Circuit Court Allows Georgia Hormone Treatment Ban For Minors To Continue

( – Georgia will be allowed to resume its ban on transgender hormone treatments for minors after a federal appeals court allowed a similar law in Alabama to remain in effect.

The court battle reflects a larger legal and cultural dispute between conservatives and liberals over the issue of transgenderism, and whether or not people can transition from one gender to the other. Specifically, the issue represented here is one concerning whether or not those under the age of 18 can properly consent to irreversible transgender medical procedures, such as hormone treatment or even surgery.

The U.S. 11th Circuit Court of Appeals answered that question when it overturned U.S. District Judge Sarah Garaghty’s decision to block Georgia’s ban of hormonal treatments on minors. The original case for overturning the law was that the ban violated a minor’s rights under the Fourteenth Amendment of the U.S. Constitution. They argued that a minor’s right to equal protection under the law, as is inscribed via the Fourteenth Amendment’s Equal Protection Clause, would be violated.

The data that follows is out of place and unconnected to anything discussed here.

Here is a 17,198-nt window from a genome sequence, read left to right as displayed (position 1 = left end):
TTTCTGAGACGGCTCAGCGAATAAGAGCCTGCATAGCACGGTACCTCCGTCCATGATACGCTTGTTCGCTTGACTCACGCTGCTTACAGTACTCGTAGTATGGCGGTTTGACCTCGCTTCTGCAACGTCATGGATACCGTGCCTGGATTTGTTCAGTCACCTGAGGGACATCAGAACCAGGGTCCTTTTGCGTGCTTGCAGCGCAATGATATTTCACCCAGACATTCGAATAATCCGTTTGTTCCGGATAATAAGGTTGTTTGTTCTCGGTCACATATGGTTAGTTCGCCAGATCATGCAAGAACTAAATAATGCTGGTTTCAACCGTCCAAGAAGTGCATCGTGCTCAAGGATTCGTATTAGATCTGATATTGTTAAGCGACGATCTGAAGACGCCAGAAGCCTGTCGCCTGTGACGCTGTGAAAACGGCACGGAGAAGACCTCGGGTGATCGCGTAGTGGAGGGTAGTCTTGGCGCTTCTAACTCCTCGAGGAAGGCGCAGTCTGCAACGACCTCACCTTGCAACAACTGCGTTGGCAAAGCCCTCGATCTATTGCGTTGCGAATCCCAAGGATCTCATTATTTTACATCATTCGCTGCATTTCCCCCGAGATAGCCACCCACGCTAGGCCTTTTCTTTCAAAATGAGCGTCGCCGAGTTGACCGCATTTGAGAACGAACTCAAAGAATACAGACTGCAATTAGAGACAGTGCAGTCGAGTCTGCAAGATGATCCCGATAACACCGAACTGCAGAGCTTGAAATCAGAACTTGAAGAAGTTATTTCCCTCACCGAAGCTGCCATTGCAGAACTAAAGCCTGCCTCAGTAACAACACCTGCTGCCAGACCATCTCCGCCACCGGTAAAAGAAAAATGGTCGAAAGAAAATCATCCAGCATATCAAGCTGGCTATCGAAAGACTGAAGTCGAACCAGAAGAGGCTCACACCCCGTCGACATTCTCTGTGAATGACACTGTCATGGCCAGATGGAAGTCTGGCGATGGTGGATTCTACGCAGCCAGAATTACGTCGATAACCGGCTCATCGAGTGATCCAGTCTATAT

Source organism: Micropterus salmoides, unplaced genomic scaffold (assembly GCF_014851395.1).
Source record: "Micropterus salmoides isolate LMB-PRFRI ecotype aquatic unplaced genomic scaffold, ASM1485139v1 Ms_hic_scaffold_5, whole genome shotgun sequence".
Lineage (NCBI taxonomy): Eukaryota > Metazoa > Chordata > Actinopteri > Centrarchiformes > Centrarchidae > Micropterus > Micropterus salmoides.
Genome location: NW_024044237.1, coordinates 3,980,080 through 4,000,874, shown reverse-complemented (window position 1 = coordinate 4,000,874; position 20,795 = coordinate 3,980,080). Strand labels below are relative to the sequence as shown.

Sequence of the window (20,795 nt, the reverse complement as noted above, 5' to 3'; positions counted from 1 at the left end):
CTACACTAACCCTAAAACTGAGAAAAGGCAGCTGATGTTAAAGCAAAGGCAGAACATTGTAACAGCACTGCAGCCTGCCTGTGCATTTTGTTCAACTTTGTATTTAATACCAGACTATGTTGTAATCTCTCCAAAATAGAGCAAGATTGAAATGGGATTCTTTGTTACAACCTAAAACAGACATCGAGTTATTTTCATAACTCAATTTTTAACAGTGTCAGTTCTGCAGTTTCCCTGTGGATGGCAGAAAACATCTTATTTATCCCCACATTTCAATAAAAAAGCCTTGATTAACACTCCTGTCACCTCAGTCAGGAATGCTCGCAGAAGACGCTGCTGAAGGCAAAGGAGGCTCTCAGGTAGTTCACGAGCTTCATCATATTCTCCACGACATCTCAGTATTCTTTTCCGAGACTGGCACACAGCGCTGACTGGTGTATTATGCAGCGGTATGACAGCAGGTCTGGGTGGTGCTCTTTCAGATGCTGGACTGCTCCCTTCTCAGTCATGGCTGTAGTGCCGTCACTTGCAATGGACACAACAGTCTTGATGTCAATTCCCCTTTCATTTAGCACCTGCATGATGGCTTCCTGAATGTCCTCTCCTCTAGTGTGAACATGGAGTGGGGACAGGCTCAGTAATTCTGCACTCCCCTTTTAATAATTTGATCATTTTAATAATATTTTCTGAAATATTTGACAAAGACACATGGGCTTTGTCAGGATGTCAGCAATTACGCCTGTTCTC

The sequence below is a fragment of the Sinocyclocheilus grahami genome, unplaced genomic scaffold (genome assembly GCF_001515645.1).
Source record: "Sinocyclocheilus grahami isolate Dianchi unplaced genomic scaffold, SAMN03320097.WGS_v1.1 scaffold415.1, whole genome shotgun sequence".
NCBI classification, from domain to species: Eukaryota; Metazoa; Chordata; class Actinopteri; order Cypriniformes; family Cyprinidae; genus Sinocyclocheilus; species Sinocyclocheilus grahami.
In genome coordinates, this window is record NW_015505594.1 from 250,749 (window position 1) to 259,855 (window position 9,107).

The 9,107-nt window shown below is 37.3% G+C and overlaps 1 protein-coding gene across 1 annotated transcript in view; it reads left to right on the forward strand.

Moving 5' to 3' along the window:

But a day after Geraghty ruled in favor of the plaintiffs, the 11th Circuit — all three judges having been appointed by Republican presidents — overturned the decision on August 21 by ruling in favor of a similar law in Alabama. Because the U.S. legal system operates according to precedent, the resumption of Alabama’s ban also nullified Garaghty’s decision halting Georgia’s youth hormone ban.

Geraghty, a judicial appointee of President Joe Biden, was also recently urged to vacate her injunction by Republican Georgia Attorney General Christopher Carr after the circuit court had ruled in favor of Alabama.

Republican lawmakers in several states have passed or introduced laws banning transgender hormone treatments and surgeries for minors. However, some of these laws have been challenged, and have as a result been halted by the courts. The law in Georgia, signed by Governor Brian Kemp in March, bans certain medical procedures for minors who experience gender dysphoria.

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